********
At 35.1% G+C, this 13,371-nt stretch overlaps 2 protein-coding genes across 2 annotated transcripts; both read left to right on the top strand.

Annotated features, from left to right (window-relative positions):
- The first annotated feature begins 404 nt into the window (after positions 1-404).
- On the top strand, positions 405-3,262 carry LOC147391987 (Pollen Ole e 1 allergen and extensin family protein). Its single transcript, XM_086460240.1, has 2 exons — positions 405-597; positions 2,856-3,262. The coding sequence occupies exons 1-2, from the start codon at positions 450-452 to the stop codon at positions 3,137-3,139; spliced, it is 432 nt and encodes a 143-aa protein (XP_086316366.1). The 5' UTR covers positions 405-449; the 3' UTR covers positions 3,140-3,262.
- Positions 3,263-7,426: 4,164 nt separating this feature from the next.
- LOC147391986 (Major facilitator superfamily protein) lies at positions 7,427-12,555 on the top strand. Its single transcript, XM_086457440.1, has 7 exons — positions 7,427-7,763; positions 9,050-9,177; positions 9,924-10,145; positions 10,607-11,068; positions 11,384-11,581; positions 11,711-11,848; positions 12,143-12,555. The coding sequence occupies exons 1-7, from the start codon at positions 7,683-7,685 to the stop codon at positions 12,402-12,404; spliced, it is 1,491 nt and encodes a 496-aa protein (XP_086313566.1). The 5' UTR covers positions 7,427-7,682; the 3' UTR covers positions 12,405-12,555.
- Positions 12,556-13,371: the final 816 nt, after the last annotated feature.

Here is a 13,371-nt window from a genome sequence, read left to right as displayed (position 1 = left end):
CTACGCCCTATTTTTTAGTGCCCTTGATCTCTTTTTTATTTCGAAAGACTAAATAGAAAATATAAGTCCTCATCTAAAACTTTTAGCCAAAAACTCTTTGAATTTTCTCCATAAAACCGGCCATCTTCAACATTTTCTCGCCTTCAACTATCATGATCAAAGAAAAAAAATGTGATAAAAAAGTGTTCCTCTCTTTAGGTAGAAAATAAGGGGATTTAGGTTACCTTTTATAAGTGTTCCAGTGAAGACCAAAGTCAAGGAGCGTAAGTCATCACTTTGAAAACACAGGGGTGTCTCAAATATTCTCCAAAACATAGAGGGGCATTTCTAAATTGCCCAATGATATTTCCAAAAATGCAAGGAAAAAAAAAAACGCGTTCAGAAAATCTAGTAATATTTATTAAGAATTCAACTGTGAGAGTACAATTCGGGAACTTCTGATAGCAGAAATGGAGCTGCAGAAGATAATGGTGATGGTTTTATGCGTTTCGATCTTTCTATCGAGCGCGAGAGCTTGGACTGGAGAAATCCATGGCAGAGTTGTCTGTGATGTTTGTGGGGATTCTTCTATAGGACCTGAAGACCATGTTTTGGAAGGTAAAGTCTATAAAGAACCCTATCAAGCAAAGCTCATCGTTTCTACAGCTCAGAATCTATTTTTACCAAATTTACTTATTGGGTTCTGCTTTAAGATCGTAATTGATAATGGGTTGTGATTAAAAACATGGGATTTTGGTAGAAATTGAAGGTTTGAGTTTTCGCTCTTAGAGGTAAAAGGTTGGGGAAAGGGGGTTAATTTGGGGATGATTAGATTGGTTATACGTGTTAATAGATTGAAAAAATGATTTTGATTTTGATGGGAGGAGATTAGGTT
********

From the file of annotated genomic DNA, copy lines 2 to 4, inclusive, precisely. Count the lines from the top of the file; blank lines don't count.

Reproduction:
Annotated features, from left to right (window-relative positions):
- The first annotated feature begins 404 nt into the window (after positions 1-404).
- On the top strand, positions 405-3,262 carry LOC147391987 (Pollen Ole e 1 allergen and extensin family protein). Its single transcript, XM_086460240.1, has 2 exons — positions 405-597; positions 2,856-3,262. The coding sequence occupies exons 1-2, from the start codon at positions 450-452 to the stop codon at positions 3,137-3,139; spliced, it is 432 nt and encodes a 143-aa protein (XP_086316366.1). The 5' UTR covers positions 405-449; the 3' UTR covers positions 3,140-3,262.